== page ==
You want to use transactions, but don't know whether your MySQL server supports them.
Check your server version to be sure it's recent enough, and determine what table types it supports. You can also try creating a table with a transactional type and see whether MySQL actually uses that type for the table definition.
To use transactions in MySQL, you need a server that is recent enough to support transaction-safe table handlers, and your applications must use tables that have a transactional type. To check the version of your server, use the following query:
mysql> SELECT VERSION( ); +----------------+ | VERSION( ) | +----------------+ | 4.0.4-beta-log | +----------------+
Transaction support first appeared in MySQL 3.23.17 with the inclusion of the BDB (Berkeley DB) transactional table type. Since then, the InnoDB type has become available; as of MySQL 3.23.29, both types can be used. In general, I'd recommend using as recent a version of MySQL as possible. Transaction support (and MySQL itself) have improved a lot since Version 3.23.29.
Even if your server is recent enough to include transaction support, it may not actually have transactional capabilities. The handlers for the appropriate table types may not have been configured in when the server was compiled. It's also possible for handlers to be present but disabled, if the server has been started with the --skip-bdb or --skip-innodb options. To check the availability and status of the transactional table handlers, use SHOW VARIABLES:
mysql> SHOW VARIABLES LIKE 'have_bdb'; +---------------+-------+ | Variable_name | Value | +---------------+-------+ | have_bdb | YES | +---------------+-------+ mysql> SHOW VARIABLES LIKE 'have_innodb'; +---------------+-------+ | Variable_name | Value | +---------------+-------+ | have_innodb | YES | +---------------+-------+
The query output shown here indicates that BDB and InnoDB tables both can be used. If either of these queries produces no output or the Value column says something other than YES (such as NO or DISABLED), the corresponding table type cannot be used.
For programmatic methods of checking the server version and the set of table types that the server supports, see Recipe 9.14 and Recipe 9.18.
Another way to check the availability of a specific table type is to try creating a table with that type. Then issue a SHOW CREATE TABLE statement to see what type MySQL actually uses. For example, try creating t as an InnoDB table by executing the following statements:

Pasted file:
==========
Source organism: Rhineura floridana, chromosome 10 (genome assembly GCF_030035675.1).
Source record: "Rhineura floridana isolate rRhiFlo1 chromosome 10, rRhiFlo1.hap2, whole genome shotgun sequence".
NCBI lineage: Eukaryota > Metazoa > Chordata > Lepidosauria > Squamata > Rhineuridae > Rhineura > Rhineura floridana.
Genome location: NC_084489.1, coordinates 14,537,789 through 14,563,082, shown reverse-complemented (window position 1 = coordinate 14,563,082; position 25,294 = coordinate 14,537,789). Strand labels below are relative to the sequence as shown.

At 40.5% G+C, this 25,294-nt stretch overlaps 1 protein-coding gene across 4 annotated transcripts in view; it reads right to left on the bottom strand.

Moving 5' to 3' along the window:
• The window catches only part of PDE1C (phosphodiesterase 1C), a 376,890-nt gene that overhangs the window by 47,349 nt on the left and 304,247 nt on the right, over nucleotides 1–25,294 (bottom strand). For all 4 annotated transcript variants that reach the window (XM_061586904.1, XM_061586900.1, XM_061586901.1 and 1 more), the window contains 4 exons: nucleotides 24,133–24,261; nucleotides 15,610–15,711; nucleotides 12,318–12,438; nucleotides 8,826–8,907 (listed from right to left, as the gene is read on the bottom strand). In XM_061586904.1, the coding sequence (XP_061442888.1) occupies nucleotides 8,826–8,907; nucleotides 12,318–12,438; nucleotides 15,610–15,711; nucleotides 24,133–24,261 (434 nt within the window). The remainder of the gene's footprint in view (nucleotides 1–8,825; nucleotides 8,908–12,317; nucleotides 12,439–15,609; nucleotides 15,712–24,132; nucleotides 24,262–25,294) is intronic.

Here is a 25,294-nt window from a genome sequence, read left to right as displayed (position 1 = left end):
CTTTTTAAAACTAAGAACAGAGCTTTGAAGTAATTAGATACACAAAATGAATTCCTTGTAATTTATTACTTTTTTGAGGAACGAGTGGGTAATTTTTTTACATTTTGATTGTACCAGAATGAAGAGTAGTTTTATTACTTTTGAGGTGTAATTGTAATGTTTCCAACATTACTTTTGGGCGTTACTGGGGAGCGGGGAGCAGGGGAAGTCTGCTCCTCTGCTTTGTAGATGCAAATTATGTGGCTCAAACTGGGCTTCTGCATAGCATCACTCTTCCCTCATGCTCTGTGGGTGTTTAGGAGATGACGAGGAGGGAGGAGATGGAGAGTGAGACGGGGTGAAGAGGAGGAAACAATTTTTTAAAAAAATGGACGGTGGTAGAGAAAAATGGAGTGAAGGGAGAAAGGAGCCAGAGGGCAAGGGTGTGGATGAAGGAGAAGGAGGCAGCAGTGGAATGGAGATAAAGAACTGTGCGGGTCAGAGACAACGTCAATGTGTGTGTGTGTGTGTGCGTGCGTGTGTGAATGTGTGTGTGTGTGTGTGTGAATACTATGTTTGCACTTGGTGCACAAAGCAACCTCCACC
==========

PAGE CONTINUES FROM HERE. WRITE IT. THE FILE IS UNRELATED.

mysql> CREATE TABLE t (i INT) TYPE = InnoDB; mysql> SHOW CREATE TABLE tG *************************** 1. row *************************** Table: t Create Table: CREATE TABLE `t` ( `i` int(11) default NULL ) TYPE=InnoDB
If the InnoDB type is available, the last part of the SHOW statement will say TYPE=InnoDB. If not, MySQL will create the table using MyISAM (the default table type), and the last part of the statement will say TYPE=MyISAM instead. (You can also use SHOW TABLE STATUS to check the type of a table.)
In the event that your MySQL server doesn't include the transaction-safe table handlers you want to use, you'll need to replace it with one that does. If you install MySQL from a source distribution, the installation instructions indicate which configuration flags to use to enable the desired handlers. If you prefer binaries, be sure to install a distribution that was built to include BDB or InnoDB handlers.
After you've verified that your server supports the appropriate transactional table types, your applications can go ahead and use them:
CREATE TABLE t1 (i INT) TYPE = BDB; CREATE TABLE t2 (i INT) TYPE = INNODB;
ALTER TABLE t TYPE = INNODB;
Note that changing a table's type to support transactions may affect its behavior in other ways. For example, MyISAM tables provide more flexible handling of AUTO_INCREMENT columns than do other table types. If you rely on MyISAM-only sequence features, changing the table type will cause problems. See Chapter 11 for more information.
If your server does not support transactions and you cannot replace it with one that does, you may be able to achieve somewhat the same effect in other ways. Sometimes it's possible to lock your tables across multiple statements using LOCK and UNLOCK. This prevents other clients from interfering, although there is no rollback if any of the statements fail. Another alternative may be to rewrite queries so that they don't require transactions. See Recipe 15.9 for information about both types of workarounds.
Using the mysql Client Program
Writing MySQL-Based Programs
Record Selection Techniques
Working with Strings
Working with Dates and Times
Sorting Query Results
Modifying Tables with ALTER TABLE
Obtaining and Using Metadata
Importing and Exporting Data
Generating and Using Sequences
Using Multiple Tables
Introduction to MySQL on the Web
Incorporating Query Resultsinto Web Pages
Processing Web Input with MySQL
Using MySQL-Based Web Session Management
Appendix A. Obtaining MySQL Software
Appendix B. JSP and Tomcat Primer
Appendix C. References